Many parliamentarians across Europe have a right to visit detention centres for irregular migrants and asylum seekers as part of their mandate as national parliamentarians. Yet a survey conducted by the Parliamentary Assembly has shown that this right is not always known to parliamentarians or used to its full capacity.
The Committee on Migration, refugees and displaced persons therefore decided to develop a guide to raise awareness of this right and encourage and assist parliamentarians in carrying out visits to detention centres:
Interview with Jean-Pierre Restellini, member of the Council of Europe's Anti-torture Committee, and Mark Thomson, Secretary-General of the Association for the Prevention of Torture, on the occasion of the launch of the guide for parliamentarians on visiting immigration detention centres.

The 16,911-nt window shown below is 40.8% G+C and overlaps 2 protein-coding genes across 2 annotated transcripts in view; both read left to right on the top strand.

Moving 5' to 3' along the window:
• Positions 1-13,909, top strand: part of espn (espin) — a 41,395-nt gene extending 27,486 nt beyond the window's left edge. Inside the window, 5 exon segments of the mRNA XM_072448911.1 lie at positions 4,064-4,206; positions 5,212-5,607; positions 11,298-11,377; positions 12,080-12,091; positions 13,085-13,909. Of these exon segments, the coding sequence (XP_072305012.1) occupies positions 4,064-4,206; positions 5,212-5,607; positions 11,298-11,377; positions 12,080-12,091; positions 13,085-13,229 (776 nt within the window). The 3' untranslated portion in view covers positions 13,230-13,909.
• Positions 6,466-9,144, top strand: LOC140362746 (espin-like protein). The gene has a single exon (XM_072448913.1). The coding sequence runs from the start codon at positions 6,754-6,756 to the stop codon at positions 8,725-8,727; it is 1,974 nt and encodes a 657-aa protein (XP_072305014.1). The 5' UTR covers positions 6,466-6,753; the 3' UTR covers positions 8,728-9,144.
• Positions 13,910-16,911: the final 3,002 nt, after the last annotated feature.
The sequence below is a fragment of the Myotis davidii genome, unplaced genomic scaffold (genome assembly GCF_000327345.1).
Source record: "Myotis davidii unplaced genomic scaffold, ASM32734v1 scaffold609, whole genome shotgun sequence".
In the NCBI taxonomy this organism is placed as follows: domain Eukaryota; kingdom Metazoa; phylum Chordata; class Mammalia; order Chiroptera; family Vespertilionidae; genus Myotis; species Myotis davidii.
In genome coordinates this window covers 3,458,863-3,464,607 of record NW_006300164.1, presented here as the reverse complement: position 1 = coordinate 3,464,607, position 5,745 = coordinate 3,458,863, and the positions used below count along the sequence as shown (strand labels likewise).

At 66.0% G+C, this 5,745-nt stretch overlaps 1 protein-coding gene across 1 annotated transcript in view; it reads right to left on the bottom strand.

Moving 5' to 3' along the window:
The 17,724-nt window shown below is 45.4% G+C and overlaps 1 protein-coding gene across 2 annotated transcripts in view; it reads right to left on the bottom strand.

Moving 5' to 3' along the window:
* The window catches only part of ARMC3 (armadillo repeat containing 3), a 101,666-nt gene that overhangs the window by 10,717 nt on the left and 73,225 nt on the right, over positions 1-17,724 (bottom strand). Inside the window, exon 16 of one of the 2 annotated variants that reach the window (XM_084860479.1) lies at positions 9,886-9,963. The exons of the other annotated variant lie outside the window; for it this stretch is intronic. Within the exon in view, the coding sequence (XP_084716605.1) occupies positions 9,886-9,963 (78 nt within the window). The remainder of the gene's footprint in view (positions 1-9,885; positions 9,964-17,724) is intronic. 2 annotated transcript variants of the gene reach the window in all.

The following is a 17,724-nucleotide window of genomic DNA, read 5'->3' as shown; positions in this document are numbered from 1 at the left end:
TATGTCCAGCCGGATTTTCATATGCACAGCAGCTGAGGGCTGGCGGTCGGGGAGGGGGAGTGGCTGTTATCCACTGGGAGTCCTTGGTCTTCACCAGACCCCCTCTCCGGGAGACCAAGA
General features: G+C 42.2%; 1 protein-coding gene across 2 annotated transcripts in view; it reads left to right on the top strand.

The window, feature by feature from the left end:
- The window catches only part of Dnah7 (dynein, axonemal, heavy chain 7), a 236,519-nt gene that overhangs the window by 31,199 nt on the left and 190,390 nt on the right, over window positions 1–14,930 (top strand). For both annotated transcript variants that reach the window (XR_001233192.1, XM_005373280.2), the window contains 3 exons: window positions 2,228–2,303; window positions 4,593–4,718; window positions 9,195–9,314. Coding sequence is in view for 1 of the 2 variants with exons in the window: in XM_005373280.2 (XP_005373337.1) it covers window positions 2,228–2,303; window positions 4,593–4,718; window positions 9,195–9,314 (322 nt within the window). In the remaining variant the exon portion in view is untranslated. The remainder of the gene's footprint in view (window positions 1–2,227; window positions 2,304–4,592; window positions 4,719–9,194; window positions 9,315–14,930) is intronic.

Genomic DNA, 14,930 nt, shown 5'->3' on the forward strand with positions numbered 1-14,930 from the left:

"Parliamentarians need to see with their eyes, listen with their ears, speak with their mouths and even smell with their noses the conditions of detention of migrants and asylum seekers in their own country.
It is an essential role of parliamentarians to keep an eye on all forms of public administration, and it is particularly important to ensure transparency and accountability in the closed and often secretive world of detention of irregular migrants and asylum seekers, where human rights issues are often at the forefront.
In Europe, parliamentarians have the right to visit places of detention in their own country. In some countries, such as in France, they can turn up unannounced and have access to all the places of detention.
The aim of this guide is to encourage you, as parliamentarians, to visit places of detention and at the same time provide you with the tools necessary to prepare, carry out and follow up on a visit."
Mr Jean-Claude MIGNON
Former President of the Parliamentary Assembly